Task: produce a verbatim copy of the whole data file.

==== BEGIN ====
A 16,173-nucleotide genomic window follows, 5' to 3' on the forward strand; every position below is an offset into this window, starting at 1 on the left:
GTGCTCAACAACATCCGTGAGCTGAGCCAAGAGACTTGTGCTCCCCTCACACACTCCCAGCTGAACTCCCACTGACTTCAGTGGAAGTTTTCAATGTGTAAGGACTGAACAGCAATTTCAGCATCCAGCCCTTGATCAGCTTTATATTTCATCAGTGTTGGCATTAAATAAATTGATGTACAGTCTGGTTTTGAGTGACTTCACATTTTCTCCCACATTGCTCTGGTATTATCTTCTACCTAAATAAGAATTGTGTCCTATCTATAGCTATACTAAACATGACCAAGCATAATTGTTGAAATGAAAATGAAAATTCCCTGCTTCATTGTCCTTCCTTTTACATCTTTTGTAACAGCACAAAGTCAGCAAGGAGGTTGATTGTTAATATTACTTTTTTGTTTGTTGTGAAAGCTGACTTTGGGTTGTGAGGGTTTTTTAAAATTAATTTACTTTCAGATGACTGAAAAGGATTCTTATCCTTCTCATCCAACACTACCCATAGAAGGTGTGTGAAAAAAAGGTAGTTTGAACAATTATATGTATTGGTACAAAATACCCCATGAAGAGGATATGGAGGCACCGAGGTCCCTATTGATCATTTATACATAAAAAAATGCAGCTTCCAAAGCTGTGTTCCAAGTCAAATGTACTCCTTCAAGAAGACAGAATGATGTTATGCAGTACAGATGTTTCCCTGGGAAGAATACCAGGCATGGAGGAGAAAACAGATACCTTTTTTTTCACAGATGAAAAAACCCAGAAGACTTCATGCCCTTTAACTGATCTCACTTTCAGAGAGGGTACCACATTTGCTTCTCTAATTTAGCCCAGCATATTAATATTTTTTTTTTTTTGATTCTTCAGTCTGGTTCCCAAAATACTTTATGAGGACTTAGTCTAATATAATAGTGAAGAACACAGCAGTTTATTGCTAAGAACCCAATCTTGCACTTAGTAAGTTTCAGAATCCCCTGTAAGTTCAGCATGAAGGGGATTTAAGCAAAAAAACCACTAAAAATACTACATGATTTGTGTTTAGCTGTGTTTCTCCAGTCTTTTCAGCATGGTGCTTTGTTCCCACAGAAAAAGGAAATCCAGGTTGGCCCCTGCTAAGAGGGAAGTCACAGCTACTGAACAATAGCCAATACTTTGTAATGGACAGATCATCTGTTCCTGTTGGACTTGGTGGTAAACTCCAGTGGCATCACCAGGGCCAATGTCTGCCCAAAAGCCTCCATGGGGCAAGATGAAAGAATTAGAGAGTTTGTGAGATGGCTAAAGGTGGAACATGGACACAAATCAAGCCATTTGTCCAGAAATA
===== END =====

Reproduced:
A 16,173-nucleotide genomic window follows, 5' to 3' on the forward strand; every position below is an offset into this window, starting at 1 on the left:
GTGCTCAACAACATCCGTGAGCTGAGCCAAGAGACTTGTGCTCCCCTCACACACTCCCAGCTGAACTCCCACTGACTTCAGTGGAAGTTTTCAATGTGTAAGGACTGAACAGCAATTTCAGCATCCAGCCCTTGATCAGCTTTATATTTCATCAGTGTTGGCATTAAATAAATTGATGTACAGTCTGGTTTTGAGTGACTTCACATTTTCTCCCACATTGCTCTGGTATTATCTTCTACCTAAATAAGAATTGTGTCCTATCTATAGCTATACTAAACATGACCAAGCATAATTGTTGAAATGAAAATGAAAATTCCCTGCTTCATTGTCCTTCCTTTTACATCTTTTGTAACAGCACAAAGTCAGCAAGGAGGTTGATTGTTAATATTACTTTTTTGTTTGTTGTGAAAGCTGACTTTGGGTTGTGAGGGTTTTTTAAAATTAATTTACTTTCAGATGACTGAAAAGGATTCTTATCCTTCTCATCCAACACTACCCATAGAAGGTGTGTGAAAAAAAGGTAGTTTGAACAATTATATGTATTGGTACAAAATACCCCATGAAGAGGATATGGAGGCACCGAGGTCCCTATTGATCATTTATACATAAAAAAATGCAGCTTCCAAAGCTGTGTTCCAAGTCAAATGTACTCCTTCAAGAAGACAGAATGATGTTATGCAGTACAGATGTTTCCCTGGGAAGAATACCAGGCATGGAGGAGAAAACAGATACCTTTTTTTTCACAGATGAAAAAACCCAGAAGACTTCATGCCCTTTAACTGATCTCACTTTCAGAGAGGGTACCACATTTGCTTCTCTAATTTAGCCCAGCATATTAATATTTTTTTTTTTTTGATTCTTCAGTCTGGTTCCCAAAATACTTTATGAGGACTTAGTCTAATATAATAGTGAAGAACACAGCAGTTTATTGCTAAGAACCCAATCTTGCACTTAGTAAGTTTCAGAATCCCCTGTAAGTTCAGCATGAAGGGGATTTAAGCAAAAAAACCACTAAAAATACTACATGATTTGTGTTTAGCTGTGTTTCTCCAGTCTTTTCAGCATGGTGCTTTGTTCCCACAGAAAAAGGAAATCCAGGTTGGCCCCTGCTAAGAGGGAAGTCACAGCTACTGAACAATAGCCAATACTTTGTAATGGACAGATCATCTGTTCCTGTTGGACTTGGTGGTAAACTCCAGTGGCATCACCAGGGCCAATGTCTGCCCAAAAGCCTCCATGGGGCAAGATGAAAGAATTAGAGAGTTTGTGAGATGGCTAAAGGTGGAACATGGACACAAATCAAGCCATTTGTCCAGAAATA